Jump to content
Sign in to follow this  
Homo Sapien

Statement of Purpose and Plaigarism

Recommended Posts

Do graduate schools check SOP for plagiarism? If they do, what would be an acceptable level of resemblance/similarity to already existing texts (in percentage)?

Share this post


Link to post
Share on other sites
2 hours ago, jacob478 said:

Do graduate schools check SOP for plagiarism? If they do, what would be an acceptable level of resemblance/similarity to already existing texts in percentage?

Do not present others' work as your own.

For guidance, please see the following.

https://www.historians.org/jobs-and-professional-development/statements-standards-and-guidelines-of-the-discipline/statement-on-standards-of-professional-conduct#Plagiarism

http://www.oah.org/about/reports/reports-statements/professional-integrity-and-the-oah/

58 minutes ago, klavierstucke said:

I doubt they would check for plagiarism, they've got enough work as is. Just don't be egregious and you'll be fine.

The position that plagiarism is "fine" as long as it is not "egregious" is not sustainable.

 

Share this post


Link to post
Share on other sites
28 minutes ago, Sigaba said:

The position that plagiarism is "fine" as long as it is not "egregious" is not sustainable.

 

I'd also note that even if the OP is entirely lacking in basic professional ethics (as seems likely, from the fact that this question was asked), there are two possibilities for plagiarism in a SOP. One is that you're plagiarizing from something not very good, in which case, it won't help you get in. The other is that you're plagiarizing from good scholarship, in which case (assuming you're applying to work with people with interests somewhat aligned with yours), there's a pretty decent chance that at least one of the people reviewing your file at one of the several institutions you apply to is going to have read the thing you're plagiarizing from and so will recognize the plagiarism. In which case, you've destroyed your career before it even gets started.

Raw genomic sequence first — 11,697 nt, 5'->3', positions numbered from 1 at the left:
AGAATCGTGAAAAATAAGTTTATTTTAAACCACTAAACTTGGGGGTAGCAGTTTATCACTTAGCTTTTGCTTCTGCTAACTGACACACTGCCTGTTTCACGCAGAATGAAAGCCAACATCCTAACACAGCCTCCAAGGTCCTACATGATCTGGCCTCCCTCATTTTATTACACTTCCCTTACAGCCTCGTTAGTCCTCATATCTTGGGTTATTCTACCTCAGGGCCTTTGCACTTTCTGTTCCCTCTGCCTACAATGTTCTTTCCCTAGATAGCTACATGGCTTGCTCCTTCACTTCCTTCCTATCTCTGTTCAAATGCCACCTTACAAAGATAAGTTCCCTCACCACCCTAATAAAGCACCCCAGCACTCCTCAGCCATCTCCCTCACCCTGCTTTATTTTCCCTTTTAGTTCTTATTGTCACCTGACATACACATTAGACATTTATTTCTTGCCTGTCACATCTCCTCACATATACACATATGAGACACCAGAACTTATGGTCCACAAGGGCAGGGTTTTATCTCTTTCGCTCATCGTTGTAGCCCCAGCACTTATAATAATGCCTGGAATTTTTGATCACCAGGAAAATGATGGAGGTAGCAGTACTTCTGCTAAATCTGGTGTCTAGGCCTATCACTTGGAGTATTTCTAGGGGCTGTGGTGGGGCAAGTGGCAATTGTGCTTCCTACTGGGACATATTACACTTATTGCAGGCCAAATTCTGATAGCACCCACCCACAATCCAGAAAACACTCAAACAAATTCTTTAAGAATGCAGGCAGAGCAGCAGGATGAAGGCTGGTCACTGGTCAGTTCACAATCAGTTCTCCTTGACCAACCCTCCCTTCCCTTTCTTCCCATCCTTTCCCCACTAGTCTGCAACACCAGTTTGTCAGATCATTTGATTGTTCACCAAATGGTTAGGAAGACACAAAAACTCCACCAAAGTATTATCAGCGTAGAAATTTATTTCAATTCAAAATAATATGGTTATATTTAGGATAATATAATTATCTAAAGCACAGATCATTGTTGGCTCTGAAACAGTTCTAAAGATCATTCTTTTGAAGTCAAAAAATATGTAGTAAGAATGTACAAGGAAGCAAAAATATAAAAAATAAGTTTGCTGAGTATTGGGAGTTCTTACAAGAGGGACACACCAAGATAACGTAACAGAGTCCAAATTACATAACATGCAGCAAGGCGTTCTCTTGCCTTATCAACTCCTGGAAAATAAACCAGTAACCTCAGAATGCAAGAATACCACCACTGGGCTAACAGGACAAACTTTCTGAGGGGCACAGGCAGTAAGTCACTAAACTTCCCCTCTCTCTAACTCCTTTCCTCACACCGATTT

Share this post


Link to post
Share on other sites

The research idea is completely original, but there are a few paraphrased sentences from published work while describing some specific scenarios. The word limit is actually causing a problem in giving exact references.

Share this post


Link to post
Share on other sites

Plagiarizing isn't a great way to demonstrate to departments that they should accept you into their program. First of all, as @pudewen has stated, it's completely unethical. It also signals that you're not interested in actually doing anything new in your field and not worth the funding. 

Share this post


Link to post
Share on other sites

Sorry I misunderstood the question, I did not think op was talking about plagiarization of research in a SOP, and I am not even sure how/why that could be done, but maybe there's something about history sops I don't know about. I thought op was worried about phrasing / syntax similarities with other sops. Should have read closer.

Edited by klavierstucke

Share this post


Link to post
Share on other sites
1 hour ago, jacob478 said:

The research idea is completely original, but there are a few paraphrased sentences from published work while describing some specific scenarios. The word limit is actually causing a problem in giving exact references.